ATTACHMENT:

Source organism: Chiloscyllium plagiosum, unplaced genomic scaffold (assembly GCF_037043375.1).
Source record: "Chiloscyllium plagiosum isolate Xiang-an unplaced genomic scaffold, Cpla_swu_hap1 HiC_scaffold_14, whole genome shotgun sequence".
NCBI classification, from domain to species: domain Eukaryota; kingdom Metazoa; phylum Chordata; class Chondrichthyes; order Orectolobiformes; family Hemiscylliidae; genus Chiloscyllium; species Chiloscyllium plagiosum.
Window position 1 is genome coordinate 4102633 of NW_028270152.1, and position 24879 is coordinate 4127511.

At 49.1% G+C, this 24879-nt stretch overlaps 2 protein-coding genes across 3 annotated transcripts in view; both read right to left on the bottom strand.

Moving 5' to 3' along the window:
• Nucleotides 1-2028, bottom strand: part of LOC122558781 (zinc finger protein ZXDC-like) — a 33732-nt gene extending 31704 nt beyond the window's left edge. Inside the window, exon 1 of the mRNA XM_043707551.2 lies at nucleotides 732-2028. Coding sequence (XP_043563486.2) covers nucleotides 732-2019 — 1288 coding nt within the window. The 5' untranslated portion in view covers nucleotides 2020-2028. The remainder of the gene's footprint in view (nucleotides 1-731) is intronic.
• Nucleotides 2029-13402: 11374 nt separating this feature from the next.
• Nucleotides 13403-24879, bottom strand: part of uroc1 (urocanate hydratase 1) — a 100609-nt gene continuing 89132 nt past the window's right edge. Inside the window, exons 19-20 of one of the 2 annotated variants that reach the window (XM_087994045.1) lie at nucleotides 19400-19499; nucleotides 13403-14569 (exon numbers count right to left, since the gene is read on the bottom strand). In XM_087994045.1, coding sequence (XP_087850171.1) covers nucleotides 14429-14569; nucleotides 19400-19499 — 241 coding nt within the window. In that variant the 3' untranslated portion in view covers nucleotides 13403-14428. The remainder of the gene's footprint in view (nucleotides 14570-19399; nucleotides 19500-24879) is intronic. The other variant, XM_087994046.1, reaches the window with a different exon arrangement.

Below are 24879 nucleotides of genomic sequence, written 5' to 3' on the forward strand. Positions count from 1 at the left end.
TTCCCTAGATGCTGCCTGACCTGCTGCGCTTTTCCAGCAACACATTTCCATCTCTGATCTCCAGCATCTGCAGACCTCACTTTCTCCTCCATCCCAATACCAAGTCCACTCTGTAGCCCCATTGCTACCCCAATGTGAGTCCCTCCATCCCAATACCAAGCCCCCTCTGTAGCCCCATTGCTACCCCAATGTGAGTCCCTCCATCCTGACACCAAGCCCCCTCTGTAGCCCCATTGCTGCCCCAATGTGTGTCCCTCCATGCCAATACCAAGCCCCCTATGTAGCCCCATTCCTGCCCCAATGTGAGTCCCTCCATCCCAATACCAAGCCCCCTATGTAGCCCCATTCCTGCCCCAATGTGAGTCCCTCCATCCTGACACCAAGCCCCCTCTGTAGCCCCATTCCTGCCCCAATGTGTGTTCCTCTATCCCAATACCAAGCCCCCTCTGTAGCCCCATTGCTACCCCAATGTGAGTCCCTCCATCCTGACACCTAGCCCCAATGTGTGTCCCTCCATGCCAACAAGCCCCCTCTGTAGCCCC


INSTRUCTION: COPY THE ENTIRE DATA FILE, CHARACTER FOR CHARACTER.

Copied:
Source organism: Chiloscyllium plagiosum, unplaced genomic scaffold (assembly GCF_037043375.1).
Source record: "Chiloscyllium plagiosum isolate Xiang-an unplaced genomic scaffold, Cpla_swu_hap1 HiC_scaffold_14, whole genome shotgun sequence".
NCBI classification, from domain to species: domain Eukaryota; kingdom Metazoa; phylum Chordata; class Chondrichthyes; order Orectolobiformes; family Hemiscylliidae; genus Chiloscyllium; species Chiloscyllium plagiosum.
Window position 1 is genome coordinate 4102633 of NW_028270152.1, and position 24879 is coordinate 4127511.

At 49.1% G+C, this 24879-nt stretch overlaps 2 protein-coding genes across 3 annotated transcripts in view; both read right to left on the bottom strand.

Moving 5' to 3' along the window:
• Nucleotides 1-2028, bottom strand: part of LOC122558781 (zinc finger protein ZXDC-like) — a 33732-nt gene extending 31704 nt beyond the window's left edge. Inside the window, exon 1 of the mRNA XM_043707551.2 lies at nucleotides 732-2028. Coding sequence (XP_043563486.2) covers nucleotides 732-2019 — 1288 coding nt within the window. The 5' untranslated portion in view covers nucleotides 2020-2028. The remainder of the gene's footprint in view (nucleotides 1-731) is intronic.
• Nucleotides 2029-13402: 11374 nt separating this feature from the next.
• Nucleotides 13403-24879, bottom strand: part of uroc1 (urocanate hydratase 1) — a 100609-nt gene continuing 89132 nt past the window's right edge. Inside the window, exons 19-20 of one of the 2 annotated variants that reach the window (XM_087994045.1) lie at nucleotides 19400-19499; nucleotides 13403-14569 (exon numbers count right to left, since the gene is read on the bottom strand). In XM_087994045.1, coding sequence (XP_087850171.1) covers nucleotides 14429-14569; nucleotides 19400-19499 — 241 coding nt within the window. In that variant the 3' untranslated portion in view covers nucleotides 13403-14428. The remainder of the gene's footprint in view (nucleotides 14570-19399; nucleotides 19500-24879) is intronic. The other variant, XM_087994046.1, reaches the window with a different exon arrangement.

Below are 24879 nucleotides of genomic sequence, written 5' to 3' on the forward strand. Positions count from 1 at the left end.
TTCCCTAGATGCTGCCTGACCTGCTGCGCTTTTCCAGCAACACATTTCCATCTCTGATCTCCAGCATCTGCAGACCTCACTTTCTCCTCCATCCCAATACCAAGTCCACTCTGTAGCCCCATTGCTACCCCAATGTGAGTCCCTCCATCCCAATACCAAGCCCCCTCTGTAGCCCCATTGCTACCCCAATGTGAGTCCCTCCATCCTGACACCAAGCCCCCTCTGTAGCCCCATTGCTGCCCCAATGTGTGTCCCTCCATGCCAATACCAAGCCCCCTATGTAGCCCCATTCCTGCCCCAATGTGAGTCCCTCCATCCCAATACCAAGCCCCCTATGTAGCCCCATTCCTGCCCCAATGTGAGTCCCTCCATCCTGACACCAAGCCCCCTCTGTAGCCCCATTCCTGCCCCAATGTGTGTTCCTCTATCCCAATACCAAGCCCCCTCTGTAGCCCCATTGCTACCCCAATGTGAGTCCCTCCATCCTGACACCTAGCCCCAATGTGTGTCCCTCCATGCCAACAAGCCCCCTCTGTAGCCCC